Thursday, December 17, 2009

Picton Bay 2008 Pinot Noir

Wow, TWO posts within the space of ONE week? Yes, 'tis the Christmas season and I am feeling generous with the words so I thought I would alert you to what I think is a bargain buy on a Pinot Noir that can be found at Trader Joe's. Well, perhaps can be found, since I bought this a few months ago.

The Picton Bay 2008 Pinot Noir comes in a screw-top bottle, something I find very convenient since there's no foil to cut and no cork to pull. This is not a long-ager so why bother? The label does say drink now or hold until 2012 but it's more one to drink up over the next year or so. By the way, this one comes from New Zealand.

First thing to notice is the color - it is a relatively light magenta. No heavy stuff here! It looks like a Pinot Noir.

Next is the aroma. It smells like a Pinot Noir in the fruit department: cherries and raspberry. Sort of like raspberry Kool-aid, actually. It's lacking in any barnyard component, though.

On the palate, it's got a light touch. Not watery, but light. Not like so many Pinots that have lots of texture and weight. There's a lot of cherry and raspberry fruit, along with cola and a bit of spice, held together with good acidity and mild tannins. The aftertaste even lingers a bit! I like the fact that it is not heavy. I don't think a Pinot Noir should be heavy.

This isn't going to win any awards for complexity, but for $7.99 I think it's a great value, one with discernable Pinot Noir character.

Sunday, December 13, 2009

Gift Idea

Here I am, emerging from the woodwork for a rare appearance to provide those of you who are stumped for a wine-related Christmas gift with a suggestion.

Living With Wine: Passionate Collectors, Sophisticated Cellars, and Other Rooms for Entertaining, Enjoying and Imbibing is an elegant coffee table book authored by Samantha Nestor and Alice Feiring. Ms. Feiring's name may have rung a bell with many of you for her outspoken first work, The Battle For Wine and Love: or How I Saved the World From Parkerization.

As of this writing, I see the book is the 24,799th best-selling book on Maybe after hearing about it here, the book might move up a few notches.

Before I go on, let me say that I did receive this book as a semi-solicited sample. That is, when the publisher contacted me via this blog and asked if I would be interested in obtaining a review copy, I said sure, thank you very much! I would rather get wine-related items instead of wine anyway, unless it happens to be a sample from Leroy or DRC or Stony Hill or someone like that which of course if I ever did, would mean pigs are flying.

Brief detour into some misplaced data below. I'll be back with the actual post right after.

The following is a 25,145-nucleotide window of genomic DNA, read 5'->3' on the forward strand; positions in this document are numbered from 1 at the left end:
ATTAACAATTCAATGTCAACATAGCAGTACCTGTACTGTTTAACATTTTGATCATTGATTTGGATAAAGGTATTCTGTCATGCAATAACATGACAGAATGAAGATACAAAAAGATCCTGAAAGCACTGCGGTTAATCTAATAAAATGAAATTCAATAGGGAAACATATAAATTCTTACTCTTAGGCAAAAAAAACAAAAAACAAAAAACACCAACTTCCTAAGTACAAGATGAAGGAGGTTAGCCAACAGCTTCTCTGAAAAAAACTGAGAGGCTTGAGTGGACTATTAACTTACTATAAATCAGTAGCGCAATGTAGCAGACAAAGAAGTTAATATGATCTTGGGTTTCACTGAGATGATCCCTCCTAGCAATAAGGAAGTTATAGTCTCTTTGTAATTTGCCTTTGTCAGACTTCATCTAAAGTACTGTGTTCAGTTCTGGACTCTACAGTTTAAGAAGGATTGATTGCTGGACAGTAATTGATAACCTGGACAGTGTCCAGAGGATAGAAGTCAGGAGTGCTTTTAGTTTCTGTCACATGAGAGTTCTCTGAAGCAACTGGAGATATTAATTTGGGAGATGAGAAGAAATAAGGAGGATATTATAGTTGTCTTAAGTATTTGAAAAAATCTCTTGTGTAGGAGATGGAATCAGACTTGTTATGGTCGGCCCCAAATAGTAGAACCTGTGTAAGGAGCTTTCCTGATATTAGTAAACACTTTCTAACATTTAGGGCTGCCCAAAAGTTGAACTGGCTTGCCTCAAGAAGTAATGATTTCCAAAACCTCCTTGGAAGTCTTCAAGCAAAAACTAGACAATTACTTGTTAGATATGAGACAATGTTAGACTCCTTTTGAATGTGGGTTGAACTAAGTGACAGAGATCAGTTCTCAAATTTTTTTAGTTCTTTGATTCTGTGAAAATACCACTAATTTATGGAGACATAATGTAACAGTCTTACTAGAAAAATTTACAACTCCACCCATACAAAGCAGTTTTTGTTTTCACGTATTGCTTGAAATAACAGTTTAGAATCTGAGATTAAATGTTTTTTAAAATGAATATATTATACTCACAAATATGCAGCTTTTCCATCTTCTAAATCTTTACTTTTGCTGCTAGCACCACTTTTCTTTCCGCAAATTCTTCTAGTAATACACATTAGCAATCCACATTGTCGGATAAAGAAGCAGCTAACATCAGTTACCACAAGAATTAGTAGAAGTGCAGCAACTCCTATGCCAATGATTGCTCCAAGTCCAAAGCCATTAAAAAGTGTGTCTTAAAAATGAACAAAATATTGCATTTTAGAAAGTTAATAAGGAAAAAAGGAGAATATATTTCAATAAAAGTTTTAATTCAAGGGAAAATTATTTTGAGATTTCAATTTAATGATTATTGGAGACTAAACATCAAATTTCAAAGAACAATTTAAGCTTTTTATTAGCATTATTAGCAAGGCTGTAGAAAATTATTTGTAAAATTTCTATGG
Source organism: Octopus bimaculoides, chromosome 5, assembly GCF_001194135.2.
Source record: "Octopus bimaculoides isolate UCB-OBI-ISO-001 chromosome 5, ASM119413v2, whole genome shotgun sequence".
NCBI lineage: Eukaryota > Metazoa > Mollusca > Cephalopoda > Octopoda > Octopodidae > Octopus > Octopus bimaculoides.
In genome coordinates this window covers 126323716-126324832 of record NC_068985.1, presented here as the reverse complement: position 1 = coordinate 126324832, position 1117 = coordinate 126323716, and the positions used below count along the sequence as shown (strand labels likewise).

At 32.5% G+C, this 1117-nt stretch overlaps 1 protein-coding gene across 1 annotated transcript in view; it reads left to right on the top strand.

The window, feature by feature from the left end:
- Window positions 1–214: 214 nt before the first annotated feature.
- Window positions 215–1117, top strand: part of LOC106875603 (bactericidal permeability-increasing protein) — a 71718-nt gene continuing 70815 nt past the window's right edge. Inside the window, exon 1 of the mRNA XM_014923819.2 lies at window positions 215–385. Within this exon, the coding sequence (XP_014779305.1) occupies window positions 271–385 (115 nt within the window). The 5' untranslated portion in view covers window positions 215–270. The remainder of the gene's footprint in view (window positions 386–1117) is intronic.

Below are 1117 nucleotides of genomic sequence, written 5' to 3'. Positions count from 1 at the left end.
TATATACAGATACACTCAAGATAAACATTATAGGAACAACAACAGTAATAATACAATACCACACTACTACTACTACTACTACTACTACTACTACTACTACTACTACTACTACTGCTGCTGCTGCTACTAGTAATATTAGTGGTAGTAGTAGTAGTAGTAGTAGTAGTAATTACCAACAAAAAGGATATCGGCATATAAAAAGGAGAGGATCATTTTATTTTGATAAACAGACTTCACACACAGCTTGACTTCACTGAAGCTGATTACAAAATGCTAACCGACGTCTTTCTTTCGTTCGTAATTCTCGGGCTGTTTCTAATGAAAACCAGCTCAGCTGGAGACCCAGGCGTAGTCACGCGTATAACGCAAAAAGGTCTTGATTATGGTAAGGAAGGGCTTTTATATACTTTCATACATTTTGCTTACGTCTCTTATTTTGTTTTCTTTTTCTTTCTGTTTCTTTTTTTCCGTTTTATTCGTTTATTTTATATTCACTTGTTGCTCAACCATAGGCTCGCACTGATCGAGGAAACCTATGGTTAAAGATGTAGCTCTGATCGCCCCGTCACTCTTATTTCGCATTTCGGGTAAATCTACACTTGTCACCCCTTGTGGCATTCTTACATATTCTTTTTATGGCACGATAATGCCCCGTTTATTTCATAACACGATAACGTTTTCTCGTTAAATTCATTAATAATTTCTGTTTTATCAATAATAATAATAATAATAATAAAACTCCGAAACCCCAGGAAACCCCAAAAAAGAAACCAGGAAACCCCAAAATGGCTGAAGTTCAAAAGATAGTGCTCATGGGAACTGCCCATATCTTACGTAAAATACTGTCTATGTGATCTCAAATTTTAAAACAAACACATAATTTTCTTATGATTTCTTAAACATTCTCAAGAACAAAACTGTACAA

What arrived is an elegant, heavy volume featuring wine cellars of various passionate collectors, thirty in all, with pictures and text describing the cellars, construction and contents. They range from grand to relatively compact; those beyond the budget of perhaps 99% of us, to those that might provide the rest of us 99% with ideas of what can be done within a limited space in one's living quarters.

Like I said, this is a coffee table-type book. It's meant for the person who can appreciate the joys of having an extensive (or even not-so-extensive) cellar, something beyond wine refrigerators. There are plenty of gorgeous pictures complemented by well-written, easy-to-read text on the design and collection philosophies of the owners.

The retail price of Living With Wine is $75.00 but you can purchase it from Amazon for $47.25. Now, would I purchase this book for myself? Honestly, no. This is the kind of book you buy for an enophile when you want to get him or her something really nice besides a bottle of wine. So while I wouldn't buy this for myself, I would buy it as a gift. It's a gorgeous book that I feel is sure to please a wine enthusiast.

Please excuse the picture quality - I didn't want to use a flash and have a glare appear on the pages, but it also resulted in the pages not looking their best. The original photos in the book are first rate even if mine aren't..